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Creating a managed website—Part 1

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HowTos

Do you manage a website? Maybe you’re looking after the site for a small business. Maybe you’re doing it for a community group. Perhaps it’s your own personal site. You’d like it to be dynamic: to have some fresh news every week and a home page that’s always up to date. Therein lies the problem. You’re tired of constantly editing HTML to make these changes. And every change gets more complex as you try to keep the look-and-feel consistent across all the pages. Or maybe the site was developed by an external designer. That shielded you from the technical complexities, but now every change takes time and costs money. Perhaps you need a content management system (CMS)...

Do I need a CMS?

A CMS can insulate you from the technical complexities of updating content. Rather than having to learn HTML editors and manage FTP protocols, you can get back to what you want to do—use simple editing tools to create up-to-date, well-presented content for your audience.

Full Story.


Recently this site was updated to avoid a potential security weakness. This article briefly describes the problem which was fixed, and explains some of the most common online security problems.

Introduction

This article was inspired by recent comments from dkg about a potential security hole present in the code behind this website.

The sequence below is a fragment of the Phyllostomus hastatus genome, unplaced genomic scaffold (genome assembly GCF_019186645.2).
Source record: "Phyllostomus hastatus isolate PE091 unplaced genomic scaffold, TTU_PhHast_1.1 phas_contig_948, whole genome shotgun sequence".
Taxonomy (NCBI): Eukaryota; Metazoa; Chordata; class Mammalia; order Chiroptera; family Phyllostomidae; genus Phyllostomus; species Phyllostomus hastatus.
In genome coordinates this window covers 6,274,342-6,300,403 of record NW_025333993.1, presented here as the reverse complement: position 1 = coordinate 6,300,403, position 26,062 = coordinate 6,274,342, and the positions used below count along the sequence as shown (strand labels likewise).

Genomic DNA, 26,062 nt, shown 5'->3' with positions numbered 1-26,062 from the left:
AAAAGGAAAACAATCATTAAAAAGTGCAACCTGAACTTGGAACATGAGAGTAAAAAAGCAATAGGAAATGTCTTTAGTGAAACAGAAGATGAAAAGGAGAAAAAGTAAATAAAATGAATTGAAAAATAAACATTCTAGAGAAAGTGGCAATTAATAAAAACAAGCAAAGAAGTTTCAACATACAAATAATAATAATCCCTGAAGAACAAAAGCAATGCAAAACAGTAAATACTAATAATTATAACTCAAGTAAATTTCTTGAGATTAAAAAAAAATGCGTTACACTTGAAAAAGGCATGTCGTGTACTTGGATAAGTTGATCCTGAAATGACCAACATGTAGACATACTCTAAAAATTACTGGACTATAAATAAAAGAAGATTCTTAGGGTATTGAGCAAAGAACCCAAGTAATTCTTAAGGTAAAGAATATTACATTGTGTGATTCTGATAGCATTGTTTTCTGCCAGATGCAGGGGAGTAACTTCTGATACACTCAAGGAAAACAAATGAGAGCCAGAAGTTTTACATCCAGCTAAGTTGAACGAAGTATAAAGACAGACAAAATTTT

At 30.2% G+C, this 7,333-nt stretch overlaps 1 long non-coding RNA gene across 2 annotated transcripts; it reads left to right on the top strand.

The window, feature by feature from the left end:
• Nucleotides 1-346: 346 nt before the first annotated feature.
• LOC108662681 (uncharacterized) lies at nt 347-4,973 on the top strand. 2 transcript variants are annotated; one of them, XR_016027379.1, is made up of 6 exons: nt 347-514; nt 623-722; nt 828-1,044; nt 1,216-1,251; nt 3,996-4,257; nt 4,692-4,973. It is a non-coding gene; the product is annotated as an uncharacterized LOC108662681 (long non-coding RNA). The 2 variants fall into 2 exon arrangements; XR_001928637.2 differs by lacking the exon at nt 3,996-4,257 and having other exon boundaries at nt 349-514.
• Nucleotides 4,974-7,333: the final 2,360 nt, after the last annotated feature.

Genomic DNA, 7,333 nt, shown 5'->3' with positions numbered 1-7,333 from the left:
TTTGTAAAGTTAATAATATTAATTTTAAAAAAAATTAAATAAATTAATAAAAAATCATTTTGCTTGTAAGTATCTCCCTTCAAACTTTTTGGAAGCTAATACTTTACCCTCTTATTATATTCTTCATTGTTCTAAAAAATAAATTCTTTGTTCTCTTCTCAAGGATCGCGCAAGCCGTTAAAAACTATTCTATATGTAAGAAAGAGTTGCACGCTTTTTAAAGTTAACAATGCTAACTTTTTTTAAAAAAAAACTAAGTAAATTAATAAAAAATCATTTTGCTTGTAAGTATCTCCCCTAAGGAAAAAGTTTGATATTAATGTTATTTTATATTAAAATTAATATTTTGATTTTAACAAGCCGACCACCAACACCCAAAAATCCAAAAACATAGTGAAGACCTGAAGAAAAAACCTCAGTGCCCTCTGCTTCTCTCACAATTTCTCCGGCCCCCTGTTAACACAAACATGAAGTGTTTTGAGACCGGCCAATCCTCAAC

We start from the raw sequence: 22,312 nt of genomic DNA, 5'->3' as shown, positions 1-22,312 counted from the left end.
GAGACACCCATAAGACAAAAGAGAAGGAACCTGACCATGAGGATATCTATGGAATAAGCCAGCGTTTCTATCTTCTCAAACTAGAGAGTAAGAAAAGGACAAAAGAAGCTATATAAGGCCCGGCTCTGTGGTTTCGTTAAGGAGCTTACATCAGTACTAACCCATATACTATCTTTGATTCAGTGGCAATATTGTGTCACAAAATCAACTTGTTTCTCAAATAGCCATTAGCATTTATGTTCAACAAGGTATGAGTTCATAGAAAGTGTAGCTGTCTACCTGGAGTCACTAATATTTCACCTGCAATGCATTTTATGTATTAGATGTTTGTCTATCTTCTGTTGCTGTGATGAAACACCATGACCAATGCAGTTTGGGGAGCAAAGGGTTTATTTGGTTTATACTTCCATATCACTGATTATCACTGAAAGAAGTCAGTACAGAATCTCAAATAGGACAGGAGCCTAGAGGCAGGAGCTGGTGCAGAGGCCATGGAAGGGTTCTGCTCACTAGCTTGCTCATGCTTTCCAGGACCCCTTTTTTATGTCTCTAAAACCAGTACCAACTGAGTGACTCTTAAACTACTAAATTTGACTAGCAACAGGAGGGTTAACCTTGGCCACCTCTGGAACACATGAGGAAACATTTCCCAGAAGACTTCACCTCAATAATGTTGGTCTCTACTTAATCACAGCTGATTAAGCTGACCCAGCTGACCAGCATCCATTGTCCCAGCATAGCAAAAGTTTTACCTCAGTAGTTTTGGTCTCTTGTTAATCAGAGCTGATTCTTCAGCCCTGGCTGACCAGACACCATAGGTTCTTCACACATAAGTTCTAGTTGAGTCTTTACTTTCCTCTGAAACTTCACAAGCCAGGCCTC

The hole described was new to me and I think it is worth sharing in the interests of full-disclosure, credit to Daniel Gillmor, and hopefully the securing of more sites.

Improving website security.

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Why Everyone should know vim

Vim is an improved version of Vi, a known text editor available by default in UNIX distributions. Another alternative for modal editors is Emacs but they’re so different that I kind of feel they serve different purposes. Both are great, regardless. I don’t feel vim is necessarily a geeky kind of taste or not. Vim introduced modal editing to me and that has changed my life, really. If you have ever tried vim, you may have noticed you have to press “I” or “A” (lower case) to start writing (note: I’m aware there are more ways to start editing but the purpose is not to cover Vim’s functionalities.). The fun part starts once you realize you can associate Insert and Append commands to something. And then editing text is like thinking of what you want the computer to show on the computer instead of struggling where you at before writing. The same goes for other commands which are easily converted to mnemonics and this is what helped getting comfortable with Vim. Note that Emacs does not have this kind of keybindings but they do have a Vim-like mode - Evil (Extensive Vi Layer). More often than not, I just need to think of what I want to accomplish and type the first letters. Like Replace, Visual, Delete, and so on. It is a modal editor after all, meaning it has modes for everything. This is also what increases my productivity when writing files. I just think of my intentions and Vim does the things for me. Read more

Graphics: Intel and Mesa 18.1 RC1 Released

  • Intel 2018Q1 Graphics Stack Recipe
    Last week Intel's Open-Source Technology Center released their latest quarterly "graphics stack recipe" for the Linux desktop. The Intel Graphics Stack Recipe is the company's recommended configuration for an optimal and supported open-source graphics driver experience for their Intel HD/UHD/Iris Graphics found on Intel processors.
  • Mesa 18.1-RC1 Released With The Latest Open-Source 3D Driver Features
    Seemingly flying under our radar is that Mesa 18.1 has already been branched and the first release candidate issued. While the Mesa website hasn't yet been updated for the 18.1 details, Dylan Baker appears to be the release manager for the 18.1 series -- the second quarter of 2018 release stream.